Dennis: So Jenifer,—
Dennis: —how are you helping build your son’s thought life / helping him guard his mind?
Jenifer: I think just being practical about the world we live in. You know what? Sometimes, I have even turned to my oldest son and just said, “I am so sorry that you are living during this time,”—
Dennis: Yes; really.
Jenifer: —because he’s a technical mountain climber. He would look at stuff on my iPad® that was like highly technical stuff—not picture magazine / climbing magazine—it was like a technical magazine. On the side, if you subscribe to it—they’ve got something going down the side, trying to grab your attention to a naked person, or pornography, or whatever—it’s just hard.
So, I’m real about it—I talk about it so they won’t be embarrassed, and we’re accountable. That’s one thing—with all the accountability stuff is—I don’t want to teach: “Hey, I’m the parent; and you’re going to be accountable.” I want to build accountability so they do that for the rest of their lives and they always feel accountable—first, to the Lord Jesus Christ; but then, to my family, if I’m a married daddy, later down the road / or if I’m a college student, I’m still accountable to a buddy, like our son used.
Barrett: We desperately need accountability all through our lives. It’s not just something we do with our kids because we love them. We do it in our lives because it’s healthy.
Jenifer: I want my kids to want to do that for the rest of their life—have accountability.
Dennis: And that’s really what’s spoken of in Proverbs, Chapter 5 through Chapter 7. If a dad hasn’t read that recently—and by the way, it wouldn’t hurt moms to look at it either, as you raise your sons and daughters—just listen to the words of the dad—it says: “Be attentive to my voice for I give you understanding.” Okay; let’s talk about this second part: “How to Get the Girl.”
Barrett: I think every young man, at some point, has an awakening to: “Hey these girls that were kind of nasty and ugly, and have cooties, and all that kind of stuff; suddenly, they smell nice and they look good. I kind of want to be with one of them.” We encourage—
Dennis: When did you discover that, by the way?
Barrett: When I met my wife, of course, Dennis. [Laughter]
Dennis: Good comeback, Barrett!
Barrett: No; I think 14 years old—13/14—you start going: “Hey, I’d like to be with a girl. I’d like to have a girlfriend.” We coach guys in the book—to say: “Yes, you want to do that. It’s wonderful. It’s a God-birth thing to connect with a girl—to invite a girl into your story—but don’t do it until you’re ready.”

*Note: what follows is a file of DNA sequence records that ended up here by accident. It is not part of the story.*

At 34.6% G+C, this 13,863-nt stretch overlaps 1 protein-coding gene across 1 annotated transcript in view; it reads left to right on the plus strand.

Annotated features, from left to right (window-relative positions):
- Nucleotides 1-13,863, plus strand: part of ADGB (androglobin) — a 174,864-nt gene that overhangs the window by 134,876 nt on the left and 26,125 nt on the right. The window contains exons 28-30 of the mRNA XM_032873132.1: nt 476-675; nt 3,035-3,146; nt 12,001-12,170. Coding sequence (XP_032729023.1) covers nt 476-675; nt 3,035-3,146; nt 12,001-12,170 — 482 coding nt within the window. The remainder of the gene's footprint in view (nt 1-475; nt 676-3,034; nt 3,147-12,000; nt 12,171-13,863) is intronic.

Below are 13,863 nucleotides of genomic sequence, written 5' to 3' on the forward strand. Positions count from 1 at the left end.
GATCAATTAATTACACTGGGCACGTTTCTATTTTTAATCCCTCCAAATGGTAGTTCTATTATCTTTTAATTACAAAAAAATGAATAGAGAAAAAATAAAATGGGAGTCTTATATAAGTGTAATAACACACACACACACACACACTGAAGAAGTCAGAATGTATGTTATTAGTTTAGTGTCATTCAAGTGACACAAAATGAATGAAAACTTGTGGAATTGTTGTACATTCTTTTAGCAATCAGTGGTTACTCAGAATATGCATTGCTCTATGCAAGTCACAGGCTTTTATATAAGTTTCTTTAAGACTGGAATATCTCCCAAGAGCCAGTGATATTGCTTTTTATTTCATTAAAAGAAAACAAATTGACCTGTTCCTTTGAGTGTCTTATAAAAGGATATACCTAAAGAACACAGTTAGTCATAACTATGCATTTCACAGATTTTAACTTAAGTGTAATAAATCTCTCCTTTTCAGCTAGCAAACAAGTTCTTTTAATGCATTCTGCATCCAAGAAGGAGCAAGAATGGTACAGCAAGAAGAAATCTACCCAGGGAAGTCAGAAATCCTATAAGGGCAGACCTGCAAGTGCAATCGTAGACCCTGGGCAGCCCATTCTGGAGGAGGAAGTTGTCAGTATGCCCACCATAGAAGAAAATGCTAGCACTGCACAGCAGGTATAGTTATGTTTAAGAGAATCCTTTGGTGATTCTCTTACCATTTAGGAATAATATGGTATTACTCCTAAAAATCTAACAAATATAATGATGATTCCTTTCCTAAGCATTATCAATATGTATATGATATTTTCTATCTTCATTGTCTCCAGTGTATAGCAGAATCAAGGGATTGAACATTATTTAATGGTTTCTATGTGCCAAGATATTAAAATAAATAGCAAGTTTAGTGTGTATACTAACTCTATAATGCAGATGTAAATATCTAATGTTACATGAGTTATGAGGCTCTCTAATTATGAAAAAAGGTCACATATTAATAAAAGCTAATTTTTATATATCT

There’s a lot of young men that enter relationships long before they’re ready—even, it transitions from managing your selfishness. By and large, guys are selfish. Most reasons—you ask a guy, “Why do you want a girlfriend?” They’ll give you answers: “I want someone who can make me feel good,” “I want someone who can make me happy,” “I want…”—well, those are all self-centered things / that’s love of yourself: “I want someone to come and make me feel better about myself.”
We coach young men: “Don’t enter a relationship with a girl that’s serious, and that’s kind of pursuit of a heart romantic relationship, until you are mature enough in your identity with Christ that you know: “This girl is not going to complete me and make me a better person.”
Dennis: So, when is that? You’re coaching a dad to communicate this to a teenage son, who is without understanding.
Barrett: Yes; I think every kid is different. Every parent needs to pray for discernment to know: “Is my son ready?” I’ve had to tell my sons, along the journey: “You know what? I know you want to do ‘A,’ ‘B,’ ‘C’—take that girl to the dance / have a great time—but let her know, beforehand, ‘Hey, this is not going to be an intense relationship; but let’s hang out as friends.’”
That’s a wonderful thing; because I’ve told my son: “I just don’t think you are ready. You don’t have an identity in Christ. If the relationship ended, I don’t think you’d have the maturity to handle that just yet. You’re going to figure out more who you need to be before you go off and invite a girl into your story.”
Dennis: So, I’m finding out, Bob—from my adult children, now—all the ways they were sneaky and did things that we asked them not to do. [Laughter]
Bob: Yes; they’re fessing up now?
Dennis: Yes; they are beginning to disclose all the—
Bob: Like what?
Dennis: —well, having a boyfriend or having a girlfriend—and “Dad, I knew you didn’t want us to do it, but…” So, you tell your son he’s not ready—he sneaks around and has one. What are you going to do?
Barrett: Yes; you’ve got to be very careful with that, obviously; because, when a relationship starts—for you, as a parent, to say: “Hey you’ve got to turn this off now. Stop liking that girl,”—then, it has a tendency to go even deeper underground, like your kids maybe did—like our kids have perhaps done, at certain points, along the journey.
But the encouragement is to give your kids a better picture of what a mature, healthy relationship looks like—help them understand, maybe, “Am I ready for this or not?” Most kids, if you walk them through what it looks like to be in a healthy marriage, down the road, they’ll begin to realize, “I’m not at all ready for that.”